Signing of the Technical Implementation Procedure – some highlights

ADS briefing on the UK CAA / EASA TIP – Industry Outreach Webinar – written by Ashanti Basu, ADS Aerospace Regulatory Manager.

 

On 17 May 2021 the Certification Oversight Board approved the Technical Implementation Procedure (TIP) in Aviation Safety between the UK and the EU.

This was thankfully delivered in record time, with much credit to DfT/CAA and EASA/EU council. The TIP formulating a small part of the overall UK-EU trade and cooperation agreement, will continue the strong relationship and ideals between UK and European aerospace and will be a pragmatic and welcome reduction in unnecessary effort in recognising each others’ approvals in aviation safety.

Although not totally reciprocal there is significant coherence on recognition of most regulatory procedures, as DfT and the UK CAA had previously intimated to industry. The TIP also sets out the measures the aerospace sector must take in order to design and produce new aerospace parts moving between the UK and the EU.

This BASA will recognise CAA approval in the EU member states and also Switzerland and Iceland.

TIP – KEY ISSUES

All previously approved design certificates prior to 1 Jan 2021 will be valid for either the CAA or EASA and will not require further approval (Article 15).

The Certification Oversight Board has been established in accordance with Article 3 of the Aviation Safety Annexe. This is the technical coordination body for the responsible implementation of the Annexe. They will propose amendments to the Specialized Committee on Aviation Safety (SCAS), define procedures and report unresolved issues to the SCAS.

Acceptance not requiring oversight by the validating authority (VA)

  • When the previously certified/validated aeronautical product, EASA will accept minor changes to products and TSOA articles approved by the CAA and also design data for minor repairs.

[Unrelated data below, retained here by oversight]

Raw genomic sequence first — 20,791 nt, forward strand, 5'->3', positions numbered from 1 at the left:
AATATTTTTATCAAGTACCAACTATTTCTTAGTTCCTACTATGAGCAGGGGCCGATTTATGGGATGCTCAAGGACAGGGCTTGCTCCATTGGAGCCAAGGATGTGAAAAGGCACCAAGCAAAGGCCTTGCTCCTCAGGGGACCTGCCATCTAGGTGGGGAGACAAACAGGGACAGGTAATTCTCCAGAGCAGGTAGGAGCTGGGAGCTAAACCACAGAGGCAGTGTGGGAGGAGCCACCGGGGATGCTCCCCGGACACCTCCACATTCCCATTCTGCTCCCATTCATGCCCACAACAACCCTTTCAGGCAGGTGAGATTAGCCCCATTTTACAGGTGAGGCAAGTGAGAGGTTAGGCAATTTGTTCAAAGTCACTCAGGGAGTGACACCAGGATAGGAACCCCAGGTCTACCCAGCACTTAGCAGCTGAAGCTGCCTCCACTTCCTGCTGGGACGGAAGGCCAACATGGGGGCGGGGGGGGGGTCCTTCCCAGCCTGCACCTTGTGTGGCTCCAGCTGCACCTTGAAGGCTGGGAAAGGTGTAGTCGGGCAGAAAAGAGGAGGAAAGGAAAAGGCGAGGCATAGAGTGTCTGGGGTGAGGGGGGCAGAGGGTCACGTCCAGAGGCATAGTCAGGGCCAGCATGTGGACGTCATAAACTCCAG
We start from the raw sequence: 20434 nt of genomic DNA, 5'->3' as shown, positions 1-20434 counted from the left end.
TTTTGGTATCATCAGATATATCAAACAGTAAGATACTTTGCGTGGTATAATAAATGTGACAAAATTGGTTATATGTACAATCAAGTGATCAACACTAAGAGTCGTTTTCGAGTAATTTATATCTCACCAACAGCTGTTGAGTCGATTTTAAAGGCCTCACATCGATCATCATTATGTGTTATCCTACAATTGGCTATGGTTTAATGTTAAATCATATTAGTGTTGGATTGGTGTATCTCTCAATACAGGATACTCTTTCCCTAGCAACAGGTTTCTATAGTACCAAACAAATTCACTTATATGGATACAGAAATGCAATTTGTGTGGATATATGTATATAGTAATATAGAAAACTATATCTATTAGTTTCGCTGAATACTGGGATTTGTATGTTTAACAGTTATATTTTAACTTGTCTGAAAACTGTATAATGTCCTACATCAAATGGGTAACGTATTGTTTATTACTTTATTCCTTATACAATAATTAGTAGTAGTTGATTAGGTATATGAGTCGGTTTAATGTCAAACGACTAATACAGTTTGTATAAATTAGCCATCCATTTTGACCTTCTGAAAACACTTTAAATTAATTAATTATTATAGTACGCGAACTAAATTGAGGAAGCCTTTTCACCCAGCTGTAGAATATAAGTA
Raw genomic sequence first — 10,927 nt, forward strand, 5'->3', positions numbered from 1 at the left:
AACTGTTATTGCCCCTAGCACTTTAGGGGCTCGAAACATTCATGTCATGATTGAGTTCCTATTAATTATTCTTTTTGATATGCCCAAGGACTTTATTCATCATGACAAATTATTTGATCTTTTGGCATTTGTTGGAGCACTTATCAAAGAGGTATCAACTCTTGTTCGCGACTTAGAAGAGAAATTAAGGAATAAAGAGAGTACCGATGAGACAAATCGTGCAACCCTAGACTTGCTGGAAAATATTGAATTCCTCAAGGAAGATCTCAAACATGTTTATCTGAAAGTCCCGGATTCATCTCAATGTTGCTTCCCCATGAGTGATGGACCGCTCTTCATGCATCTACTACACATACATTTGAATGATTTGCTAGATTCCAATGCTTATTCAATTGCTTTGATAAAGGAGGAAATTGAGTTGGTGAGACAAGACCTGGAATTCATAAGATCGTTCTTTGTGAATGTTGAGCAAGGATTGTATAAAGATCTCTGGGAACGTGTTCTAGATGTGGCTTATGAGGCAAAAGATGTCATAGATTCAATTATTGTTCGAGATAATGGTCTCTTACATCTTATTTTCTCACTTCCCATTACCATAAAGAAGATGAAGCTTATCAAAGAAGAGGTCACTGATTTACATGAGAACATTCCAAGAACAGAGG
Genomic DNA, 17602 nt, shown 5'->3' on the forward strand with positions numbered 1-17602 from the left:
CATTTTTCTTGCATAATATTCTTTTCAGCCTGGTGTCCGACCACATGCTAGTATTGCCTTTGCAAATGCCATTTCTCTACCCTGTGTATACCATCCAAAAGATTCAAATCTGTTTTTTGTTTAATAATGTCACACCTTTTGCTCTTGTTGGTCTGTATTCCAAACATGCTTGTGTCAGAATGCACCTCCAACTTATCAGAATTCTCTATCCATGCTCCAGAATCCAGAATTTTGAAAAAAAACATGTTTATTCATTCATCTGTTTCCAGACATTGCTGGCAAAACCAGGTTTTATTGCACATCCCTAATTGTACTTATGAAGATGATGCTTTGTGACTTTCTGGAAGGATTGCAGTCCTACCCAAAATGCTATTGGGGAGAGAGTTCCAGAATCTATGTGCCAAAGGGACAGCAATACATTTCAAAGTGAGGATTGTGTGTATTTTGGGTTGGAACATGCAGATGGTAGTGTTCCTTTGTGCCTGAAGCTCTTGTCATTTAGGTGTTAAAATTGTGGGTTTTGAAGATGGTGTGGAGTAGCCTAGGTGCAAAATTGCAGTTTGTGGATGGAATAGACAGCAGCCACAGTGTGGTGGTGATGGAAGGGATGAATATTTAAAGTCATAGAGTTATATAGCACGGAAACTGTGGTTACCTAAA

• When the previously certified/validated aeronautical product, CAA will accept minor changes to products and TSOA articles approved by the EASA and also design data for minor and major repairs, ETSOA and non-significant STC and major changes in the EASA system.
  • ETSO – The CAA will automatically accept all EASA approved ETSO but EASA will validate UKTSO, however EASA expect streamlined resolution.

The following table outlines the equivalencies and differences. (Courtesy of CAA).

Procedures requiring validation

The initial application process for Streamlined or technical is similar whereby application to VA made via the CA and the VA acknowledges and advises the CA of missing data within 20 days.

Technical validation in line with level of involvement procedures (LOI) Process 1

  • An application is required to the VA.
  • Technical assessment by the VA – involvement will be as per LOI procedures
  • Validation certificate will be issued by the VA.

Other issues

  • There will be a transfer of STC and TC – although the volume and timeline have not been discussed as yet.
  • No UK organization should release on a EASA Form 1 from 1 Jan 2021.
  • Likewise UK companies should use UKPA part marking not EPA from 1 Jan 2021.
  • There is currently no provision for VTOL in either UK CAA or EASA regulations.
  • The lack of reciprocity in some areas means that EASA may validate significant work for UK industry, causing additional delay and expense.

EASA have offered that they aim to minimise undue expense as best they can. Consequently ADS considers that further work is needed to develop full cooperative equivalency in the near future to best aid UK industry.

ADS would like to offer our gratitude on behalf of industry members to DfT/CAA and EASA/EU council for there considerable efforts in the prompt delivery of the TIP agreement.

A further note disseminating the detail of the TIP will be presented by ADS at a later date.

For further discussion contact Ashanti Basu ADS Aerospace Regulatory Manager

CAA links to TIP and presentation